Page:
“Qatar announces $500 million in support for the reconstruction of Gaza,” Qatari Foreign Minister Mohammed bin Abdulrahman Al Thani said in a tweet May 26. A few days earlier, Al Thani had met in the Qatari capital Doha with the political chief of the Palestinian Islamist movement Hamas, Ismail Haniyeh. At the same time, thousands gathered in front of the emirate’s national mosque in solidarity with the Palestinian cause amid Israeli airstrikes on the Gaza Strip.
But in the background of this decadeslong political proximity between Qatar and Palestine lies an intimate history, a family history that reserved Qatari society rarely tells.
“It fills me with pride to know that the country of which I am a citizen [Qatar] is a country that is on the right side of history,” said Shahad Younis. The young Qatari woman’s maternal and paternal grandparents were expelled from their homes in Palestine in the late 1940s and initially sought refuge in Lebanon before relocating to Qatar.
“I just watched this video of children jumping on a trampoline to the sound of bombs. This is their normal life, and it could have been mine,” Younis told Al-Monitor.
“My grandmother and I are able to turn off the TV and switch off our phones and go to sleep safely and comfortably. But this nightmare is the Palestinian reality,” added Haya Abu Issa, a Qatari citizen of Palestinian descent whose grandfather fled to the Gulf emirate in 1948. Issa’s family members long carried Jordanian passports before becoming nationalized in 2005.
Younis said she experiences a mix of feelings. “I am very grateful to live in Qatar, but there is also this feeling of borderline guilt, a frustration that what is happening in Palestine is out of our hands.” The May conflict killed over 250 Palestinians, and half of the young people in the enclave could be in need of psychological support.
The term “survivor’s guilt” applies to Palestinians in exile who “feel guilty that they managed to get out of Palestine, while the rest of their people are suffering," Issa told Al-Monitor.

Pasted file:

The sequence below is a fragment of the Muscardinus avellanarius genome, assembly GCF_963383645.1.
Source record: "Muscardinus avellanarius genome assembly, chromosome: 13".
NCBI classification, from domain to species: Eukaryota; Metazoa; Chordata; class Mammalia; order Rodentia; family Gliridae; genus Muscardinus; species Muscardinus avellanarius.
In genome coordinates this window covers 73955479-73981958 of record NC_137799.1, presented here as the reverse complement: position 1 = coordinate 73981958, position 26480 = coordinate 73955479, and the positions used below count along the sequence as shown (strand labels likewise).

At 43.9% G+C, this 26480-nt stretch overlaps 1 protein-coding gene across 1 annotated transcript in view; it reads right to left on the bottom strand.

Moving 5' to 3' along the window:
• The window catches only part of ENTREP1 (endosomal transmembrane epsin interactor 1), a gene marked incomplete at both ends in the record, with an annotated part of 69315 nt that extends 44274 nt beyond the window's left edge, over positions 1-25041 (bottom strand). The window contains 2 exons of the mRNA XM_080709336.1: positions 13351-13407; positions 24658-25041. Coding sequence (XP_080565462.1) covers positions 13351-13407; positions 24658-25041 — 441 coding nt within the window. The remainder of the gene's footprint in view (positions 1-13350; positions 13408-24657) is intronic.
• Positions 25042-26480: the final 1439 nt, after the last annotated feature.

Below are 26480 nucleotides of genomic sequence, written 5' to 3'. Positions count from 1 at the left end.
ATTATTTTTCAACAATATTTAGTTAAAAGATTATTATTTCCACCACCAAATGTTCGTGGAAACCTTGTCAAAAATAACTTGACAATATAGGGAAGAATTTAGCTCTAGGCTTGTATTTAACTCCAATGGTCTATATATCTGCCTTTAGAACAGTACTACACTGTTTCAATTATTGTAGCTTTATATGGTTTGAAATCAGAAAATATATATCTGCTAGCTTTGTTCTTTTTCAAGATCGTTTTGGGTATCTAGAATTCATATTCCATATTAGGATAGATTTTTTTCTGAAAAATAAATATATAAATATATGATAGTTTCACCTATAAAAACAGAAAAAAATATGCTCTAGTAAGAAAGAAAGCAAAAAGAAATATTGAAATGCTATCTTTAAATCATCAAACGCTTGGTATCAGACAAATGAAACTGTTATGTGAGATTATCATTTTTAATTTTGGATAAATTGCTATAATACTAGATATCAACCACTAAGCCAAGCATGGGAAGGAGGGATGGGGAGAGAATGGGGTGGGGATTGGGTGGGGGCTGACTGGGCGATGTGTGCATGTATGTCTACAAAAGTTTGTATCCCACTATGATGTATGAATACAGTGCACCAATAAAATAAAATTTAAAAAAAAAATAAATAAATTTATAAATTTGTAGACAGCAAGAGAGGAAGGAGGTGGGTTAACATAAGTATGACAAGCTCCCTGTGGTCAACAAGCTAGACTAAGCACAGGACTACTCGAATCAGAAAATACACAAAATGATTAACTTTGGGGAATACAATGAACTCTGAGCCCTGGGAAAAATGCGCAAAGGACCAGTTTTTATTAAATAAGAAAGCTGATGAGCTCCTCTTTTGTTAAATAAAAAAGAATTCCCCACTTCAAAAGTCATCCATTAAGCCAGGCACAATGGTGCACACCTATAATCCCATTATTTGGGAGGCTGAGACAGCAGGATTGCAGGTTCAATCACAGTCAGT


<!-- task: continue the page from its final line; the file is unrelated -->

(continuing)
Challenges of dual identity
These families, now officially part of the confidential Qatari society that has only about 300,000 citizens, remain firmly attached to their roots. “Although I was born and raised in Qatar, and I am Qatari at heart, I never felt separated from my Palestinian roots. I have kept my Palestinian dialect, my family still cooks traditional Palestinian dishes,” Issa said. Given close Qatar-Palestine ties, she said, “I never felt like the two parts of my identity clashed.”
But this dual identity was more difficult to grasp for Younis, who long introduced herself as Palestinian. She would wonder why at home the family speaks the Palestinian dialect, unlike other Qatari households. “I just thought I am Palestinian, not even Qatari,” she said.
As Younis turned 14 and started to attend more Qatari social events, she came to realize the “privileged position” of calling herself “a Qatari and a Palestinian." Questions asked by her Qatari friends and classmates — such as “What are you doing here, aren’t you Palestinian?” — forced her to reexplain her identity. “Technically I am Qatari, but I am also Palestinian," she said.
The integration of those of Palestinian descent into Qatari society is a source of debate for some Qataris, who fear it could impact local traditions, change the conservative emirate’s social fabric and squander national resources. The question is also deemed contentious because of the lack of transparency and secrecy surrounding Qatar’s naturalization process.
A Qatari of Palestinian descent told Al-Monitor some families “do not even like” to disclose that they are originally from Palestine as they “make a lot of the Qatari nationality."
“That other identity [Palestinian] prevents them from being fully accepted within Qatari society because they do not belong to the other groups, the tribal groups, they are not part of the historical social fabric,” said James Onley, director of historical research at Qatar National Library. He told Al-Monitor what constitutes being Qatari is a “recent nationalist construct” centered on the Arab Bedouin identity. “There is this huge pressure to conform."
"Long live Palestine"
The arrival of Palestinians in Qatar after the 1948 Arab-Israeli War — during which 700,000 Palestinians were displaced — also coincided with an “Arab awakening” in the emirate and the Gulf. Before the 1950s, the region was “oriented towards the Indian Ocean," Onley said.